These articles include:

  • Stories from grassroots cricket – by Jim Lusted
  • Transgender males to females in sport: is this fair to sportswomen? – by Jan Graydon
  • Leaving no stone unturned in the pursuit of female athletic performance – by Emma Ross
  • Are women leaders the key to growing women’s sport? – by Tanya Martin
  • Managing motherhood and sports participation – by Candice Lingam-Willgoss & Jess Pinchbeck
  • Why is it so difficult for Muslim women to play sport? – by Rukhsana Malik

To access the Women in Sport articles on OpenLearn click here

Using the E236 WebApp

Welcome to the support blog for the E236 WebApp. The following screencast will take you through the key features of the WebApp allowing you to apply your professional knowledge from Study Topic 4 (as well as the preceding Study Topics). If, once you have watched the screencast fully, you have any further questions, please comment below or post in your Tutor Group Forum for you tutor to liaise with the central module team.

E236 screencast on Athlete Builder – Audio Transcript

Sure it’s only P.E.

Authored by Bethany Gurr & Emily McDonald, edited by Emily McDonald & Melanie Paterson, researched by Thomas Botfield, Pamela Fabbreschi & Katerina Kubienova, Team Leader: David Senior and Team Moderator: Christine White (E119 19J students)


This blog was written as part of a collaborative team work task by students studying E119. They had to select a topic and then decide on what roles each person would perform in the team, such as researcher, writer, editor and leader. This blog was chosen as one of the best blogs from around 80 blogs that were produced.


https://pixabay.com/photos/sport-child-school-ball-basketball-858206/

Ahhh Mrs Hampton, I won’t forget her. She was my Primary School Physical Education (PE) Teacher and she knew all 625 pupils’ names. We had PE twice a week, the whole year of girls and boys for roughly 45 mins each and I LOVED IT. My mother kept me active as a child, which is why I’m sure I’m not obese now (with the amount I ate!) and remain an active adult years later (yes – I still love my food!). My sister on the other hand despised PE. She was the child always forgot her PE kit, (it was always in the cloakroom) had a headache or felt ill… whereas I opted to wear my sports t-shirt daily, sporting trainers and shorts under my skirt. Everybody is different and has preferences, but Primary School age is where fundamental basics of health are cemented which lead on into adolescence and later adulthood.

Children love to be active, exploring their bodies and what they can do. As a parent of three young children, I’m curious where they get their energy from (perhaps they suck it from me). So, what makes children, like my sister, hate PE? What can teachers, schools and parents do to ensure children meet their daily recommendations of physical activity (PA) and enjoy it?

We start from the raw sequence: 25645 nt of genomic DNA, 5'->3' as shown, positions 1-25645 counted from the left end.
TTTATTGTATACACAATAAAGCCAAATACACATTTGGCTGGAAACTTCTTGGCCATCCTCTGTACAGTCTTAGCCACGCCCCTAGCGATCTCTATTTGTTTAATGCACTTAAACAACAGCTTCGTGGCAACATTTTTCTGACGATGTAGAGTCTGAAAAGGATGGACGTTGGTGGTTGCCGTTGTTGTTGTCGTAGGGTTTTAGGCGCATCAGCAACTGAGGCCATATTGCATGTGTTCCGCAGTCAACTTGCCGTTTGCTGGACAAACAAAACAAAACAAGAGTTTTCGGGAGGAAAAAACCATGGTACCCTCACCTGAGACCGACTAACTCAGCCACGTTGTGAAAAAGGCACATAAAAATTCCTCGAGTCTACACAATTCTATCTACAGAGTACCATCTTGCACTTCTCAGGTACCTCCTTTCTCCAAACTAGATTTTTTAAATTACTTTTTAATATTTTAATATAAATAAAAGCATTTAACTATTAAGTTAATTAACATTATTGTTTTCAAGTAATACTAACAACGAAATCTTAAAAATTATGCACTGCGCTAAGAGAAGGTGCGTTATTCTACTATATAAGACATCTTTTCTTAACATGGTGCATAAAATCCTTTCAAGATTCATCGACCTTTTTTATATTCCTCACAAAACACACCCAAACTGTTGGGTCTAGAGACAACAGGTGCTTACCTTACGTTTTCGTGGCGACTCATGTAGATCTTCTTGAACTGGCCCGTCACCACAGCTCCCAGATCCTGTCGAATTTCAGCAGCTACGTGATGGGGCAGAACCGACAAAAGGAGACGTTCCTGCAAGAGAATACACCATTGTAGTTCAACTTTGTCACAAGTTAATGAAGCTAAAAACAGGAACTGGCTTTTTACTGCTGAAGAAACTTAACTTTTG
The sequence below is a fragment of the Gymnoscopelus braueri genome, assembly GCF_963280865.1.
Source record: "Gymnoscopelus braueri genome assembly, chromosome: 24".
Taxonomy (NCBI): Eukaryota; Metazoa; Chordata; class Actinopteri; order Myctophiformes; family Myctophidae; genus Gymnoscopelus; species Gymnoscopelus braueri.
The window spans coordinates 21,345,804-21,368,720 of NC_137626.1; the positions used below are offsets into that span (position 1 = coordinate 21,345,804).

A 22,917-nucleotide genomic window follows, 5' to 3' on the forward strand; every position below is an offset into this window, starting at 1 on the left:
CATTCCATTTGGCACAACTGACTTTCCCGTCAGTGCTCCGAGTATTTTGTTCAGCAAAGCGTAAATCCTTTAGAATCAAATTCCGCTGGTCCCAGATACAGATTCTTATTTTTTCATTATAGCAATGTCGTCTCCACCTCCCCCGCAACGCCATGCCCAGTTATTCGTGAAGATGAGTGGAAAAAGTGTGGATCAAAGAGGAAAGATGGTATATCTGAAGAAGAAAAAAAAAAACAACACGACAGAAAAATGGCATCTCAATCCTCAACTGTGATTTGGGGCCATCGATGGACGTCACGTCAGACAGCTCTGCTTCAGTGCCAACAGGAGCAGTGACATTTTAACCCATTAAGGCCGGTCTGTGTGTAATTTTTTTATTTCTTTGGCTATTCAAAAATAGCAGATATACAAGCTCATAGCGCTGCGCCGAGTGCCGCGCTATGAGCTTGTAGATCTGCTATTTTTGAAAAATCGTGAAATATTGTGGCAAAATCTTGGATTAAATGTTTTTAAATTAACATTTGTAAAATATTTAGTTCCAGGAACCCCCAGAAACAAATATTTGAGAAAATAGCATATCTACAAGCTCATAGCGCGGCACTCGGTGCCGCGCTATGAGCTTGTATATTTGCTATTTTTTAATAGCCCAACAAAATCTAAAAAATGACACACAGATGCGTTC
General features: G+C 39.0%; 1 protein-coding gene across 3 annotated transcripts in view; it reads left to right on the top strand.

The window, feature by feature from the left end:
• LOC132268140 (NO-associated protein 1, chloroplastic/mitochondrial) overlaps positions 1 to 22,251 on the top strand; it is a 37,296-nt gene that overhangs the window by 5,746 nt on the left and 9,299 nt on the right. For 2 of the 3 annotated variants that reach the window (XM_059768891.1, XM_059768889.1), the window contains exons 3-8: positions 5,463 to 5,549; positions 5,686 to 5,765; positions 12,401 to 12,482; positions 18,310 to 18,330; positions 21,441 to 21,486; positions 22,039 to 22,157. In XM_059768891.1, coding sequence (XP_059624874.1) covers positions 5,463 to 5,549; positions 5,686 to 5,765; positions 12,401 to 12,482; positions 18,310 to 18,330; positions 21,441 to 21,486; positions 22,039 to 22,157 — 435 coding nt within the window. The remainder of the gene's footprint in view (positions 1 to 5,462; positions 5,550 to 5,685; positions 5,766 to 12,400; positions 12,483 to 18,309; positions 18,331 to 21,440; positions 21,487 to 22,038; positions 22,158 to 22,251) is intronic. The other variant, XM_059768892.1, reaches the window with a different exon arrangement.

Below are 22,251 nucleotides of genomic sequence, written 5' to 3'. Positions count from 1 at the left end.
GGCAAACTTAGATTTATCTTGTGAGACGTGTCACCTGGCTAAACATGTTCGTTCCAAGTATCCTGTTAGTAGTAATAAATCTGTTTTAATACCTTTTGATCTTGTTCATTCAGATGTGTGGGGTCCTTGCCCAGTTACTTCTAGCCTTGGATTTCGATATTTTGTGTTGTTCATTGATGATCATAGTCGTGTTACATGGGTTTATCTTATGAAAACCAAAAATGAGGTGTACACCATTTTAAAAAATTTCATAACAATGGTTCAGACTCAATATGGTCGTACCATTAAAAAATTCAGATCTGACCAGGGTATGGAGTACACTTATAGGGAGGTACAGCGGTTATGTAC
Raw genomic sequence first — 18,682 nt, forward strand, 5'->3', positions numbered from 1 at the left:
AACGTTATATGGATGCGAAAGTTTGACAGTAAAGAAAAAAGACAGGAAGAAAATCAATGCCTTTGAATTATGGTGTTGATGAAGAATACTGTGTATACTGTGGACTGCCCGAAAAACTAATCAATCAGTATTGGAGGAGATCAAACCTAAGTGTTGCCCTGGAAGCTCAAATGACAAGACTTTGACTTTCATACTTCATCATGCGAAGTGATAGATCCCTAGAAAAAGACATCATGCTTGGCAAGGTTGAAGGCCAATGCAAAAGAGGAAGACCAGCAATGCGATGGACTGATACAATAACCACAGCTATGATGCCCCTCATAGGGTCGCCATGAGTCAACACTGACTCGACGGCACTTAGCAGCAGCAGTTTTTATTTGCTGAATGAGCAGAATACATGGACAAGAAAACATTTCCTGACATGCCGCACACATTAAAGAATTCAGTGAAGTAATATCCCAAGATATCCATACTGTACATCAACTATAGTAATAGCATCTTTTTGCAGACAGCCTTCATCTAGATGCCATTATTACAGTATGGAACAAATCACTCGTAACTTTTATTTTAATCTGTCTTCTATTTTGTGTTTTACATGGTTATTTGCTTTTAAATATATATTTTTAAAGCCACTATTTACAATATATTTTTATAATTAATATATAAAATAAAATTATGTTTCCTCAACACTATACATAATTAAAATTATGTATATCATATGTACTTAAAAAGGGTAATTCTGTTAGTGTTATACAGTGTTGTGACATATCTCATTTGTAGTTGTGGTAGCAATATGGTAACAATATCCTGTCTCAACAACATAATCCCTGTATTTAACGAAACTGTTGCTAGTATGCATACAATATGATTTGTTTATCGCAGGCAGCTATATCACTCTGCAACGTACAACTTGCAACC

Luckily for me I was proficient at most sporting activities I attempted, blessed with a competitive nature, gifted with good reflexes and speed with massive determination to be able to do what the older kids could (persuaded my Mother to teach me to ride my bike without stabilisers when my sister did – I was only 3). Yet I understand what it must be like for children with poor reflexes, not-quite-there gross-motor skills, lack of co-ordination and lacking in self-confidence, because that child is my son. Why should I, as a parent, ensure he avails of all PE classes, if he’s not really that good? (Forgive me for telling the truth) … What are the benefits obtainable from PE in schools? Why should children do it?

Apart from health and well-being benefits, these hurdles he and many other children face, can be overcome. From strength, to balance, to hand-eye-co-ordination, bringing forth confidence with each accomplishment achieved. Proven to be beneficial to not only their physical health it encourages social, emotional and mental health development (Moray House School of Education and Sport, 2019) and is integral to future wellbeing.

Those team games were not in vain!

Kelsey E via Flickr Creative Commons https://www.flickr.com/photos/kelseye/786999279

Further to this, research has shown PA induces chemical changes within the brain, encouraging new cells to form which in turn increases the size of the hippocampus, in simple terms the part of the brain that regulates emotion, learning and memory (Human Kinetics, n.d.). These changes are long-lasting, impacting how children think and behave socially, promoting learning which will not only compliment other areas of their education but will also see memory recall improvements.

Let’s explore some more…